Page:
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ECOTOURISM IN ROMANIA AND THE DANUBE DELTA

tourism

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ECOTOURISM IN ROMANIA AND THE DANUBE DELTA

Taul dintre brazi, Retezat, Carpati, Romania

Did you know?



      More than 30% of the European population of brown bear, wolf and lynx live in Romania!

      More than 300 species of birds can be found in Romanias Danube Delta!

      There are estimated to be more than 12,000 caves in Romania of which only half have been fully explored!

What is Ecotourism?

Ecotourism is a form of tourism in which the main motivation for the tourist is the observation and appreciation of nature and local tradition in natural areas. Ecotourism respects nature and rural culture, minimises the negative impact of these and contributes to nature conservation and protection. It supports local people, communities and businesses. It also has an educational component that creates awareness about nature and conservation, both for tourist and local communities.

What does the Association of Ecotourism in Romania actually do?

The association of Ecotourism in Romania (AER) is committed to developing and promoting REAL ecotourism in Romania. Its members participate at international travel trade exhibitions around Europe, promoting ecotourism as an activity and Romania as an ecotourism destination. AER runs training sessions and holds seminars for ecotourism providers and other interested people, aimed at keeping standards at the highest level. In conjuction with the Romanian Environmental Partnership Foundation, small grants are available to help providers meet the higher standards.

DANUBE DELTA

The Danube Delta (Delta Dunarii in Romanian), split between Tulcea County of Romania and Odessa Oblast of Ukraine, is the largest and best preserved of European deltas, with an area of 3446 km, after the Volga Delta. The delta is located around the area where the Danube River flows into the Black Sea.

World heritage

In 1991, the Romanian part of the Danube Delta became part of the the UNESCO list of World Heritage Sites. Around 2,733 km of the delta are strictly protected areas.In 1998, under UNESCO Programme on Man and the Biosphere, the 626,403 hectares of Danube Delta were established as Biosphere Reserve shared by Romania and Ukraine.Historically, in Romania, part of Danube Delta was marked as a reserve back in 1938.In Ukraine, the Danube branch of Black Sea State Reserve was established in 1973. In 1981 it was reorganized into Natural Reserve 'Danube Fluxes', and in 1998 it was extended into Danube Biosphere Reserve.

Geography

Every year, the alluvium deposited by the Danube increases the width of the Delta by around 40 meters, making it extremely dynamic. Near Tulcea, the Danube is divided in three river branches before it flows into the Sea: Chilia, Sulina and Sfantu Gheorghe (Saint George), but many other channels split the Delta into areas with reed, marshes, islands and forests, some of which are flooded during the spring and autumn. 2,500 years ago Herodotus said that at that time the Danube had seven branches flowing into the sea instead of the three that it has today.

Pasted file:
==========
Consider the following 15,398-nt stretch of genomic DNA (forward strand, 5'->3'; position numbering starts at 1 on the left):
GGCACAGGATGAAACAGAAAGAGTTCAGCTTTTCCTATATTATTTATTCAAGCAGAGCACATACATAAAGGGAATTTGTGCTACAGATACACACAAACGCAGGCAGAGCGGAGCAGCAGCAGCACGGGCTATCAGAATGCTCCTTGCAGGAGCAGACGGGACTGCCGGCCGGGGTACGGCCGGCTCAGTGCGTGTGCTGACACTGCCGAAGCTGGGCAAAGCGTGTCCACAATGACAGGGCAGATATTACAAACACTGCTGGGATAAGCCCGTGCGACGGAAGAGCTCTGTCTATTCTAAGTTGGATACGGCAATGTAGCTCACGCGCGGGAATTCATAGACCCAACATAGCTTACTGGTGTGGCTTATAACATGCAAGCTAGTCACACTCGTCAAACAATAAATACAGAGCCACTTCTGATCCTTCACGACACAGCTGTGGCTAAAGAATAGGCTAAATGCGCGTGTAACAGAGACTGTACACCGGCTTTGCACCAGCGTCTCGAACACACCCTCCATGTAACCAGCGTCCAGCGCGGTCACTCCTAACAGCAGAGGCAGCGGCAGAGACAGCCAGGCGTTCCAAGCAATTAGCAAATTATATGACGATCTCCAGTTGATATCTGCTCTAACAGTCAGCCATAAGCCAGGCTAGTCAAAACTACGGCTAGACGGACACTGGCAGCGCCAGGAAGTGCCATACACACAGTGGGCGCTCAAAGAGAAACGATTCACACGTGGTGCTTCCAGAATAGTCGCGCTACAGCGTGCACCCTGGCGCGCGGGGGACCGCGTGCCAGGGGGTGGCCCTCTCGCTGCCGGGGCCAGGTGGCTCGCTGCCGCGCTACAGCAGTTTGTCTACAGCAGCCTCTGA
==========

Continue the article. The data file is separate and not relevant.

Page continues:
Currently there are two man-made navigation channels across the Danube Delta. Both of them are in the Romanian part of the delta. In 2004, Ukraine inaugurated work on the Bistroe Channel that would have provided an additional navigable link from the Black Sea to the Ukrainian section of the Danube Delta. However, the European Union advised Ukraine to shut it down, because the works may have done extensive damage to the fragile ecosystem of the Delta. The Romanian side said it may sue Ukraine at the International Court of Justice. Under the presidency of Kuchma Ukraine was responding that Romania is just afraid of competition that the new channel will bring, and was working on the channel construction. Under the presidency of Yuschenko, who visited Romania in 2005, both sides agree that professionals should decide the fate of the channel. In the long-run, Ukraine plan to build a navigation channel, if not through Bistroe Channel then through another channel.

Nature

It hosts over 1,200 varieties of plants, 300 species of birds as well as 45 freshwater fish species in its numerous lakes and marshes. This is the place where millions of birds from different places of Earth (European, Asian, African, Mediteraneean) come to rest and eat during the migration seasons. Many others hatch here.

Inhabitants

Around 15,000 people live in the Delta, most of them are living off fishing with their traditional wooden kayaks. It includes a community of Lippovans which are descendants of the Old Rite Followers who left Russia in 1772 to avoid religious persecutions. The main center of Lippovan community in the Ukrainian part of Danube Delta is Vilkovo.

History

Starting with the 15th century, the Danube Delta was part of the Ottoman Empire. In 1812, following the Russo-Turkish War the borders of Ottoman and Russian Empires were set by Kilia and Old Stambul Channels of Danube, and in 1829 by Georgievsky Channel. The Treaty of Paris of 1856 which ended the Crimean War, Danube Delta together with two districts of Southern Bessarabia was included in the Principality of Moldavia and was established an international commission which made a series of works to help navigation. In 1859, it became part of the United Principalities of Wallachia and Moldavia. In 1878, following the defeat of Ottoman Empire from

Russia and Romania, the border between those two was set again by Kilia and Old Stambul Channels.








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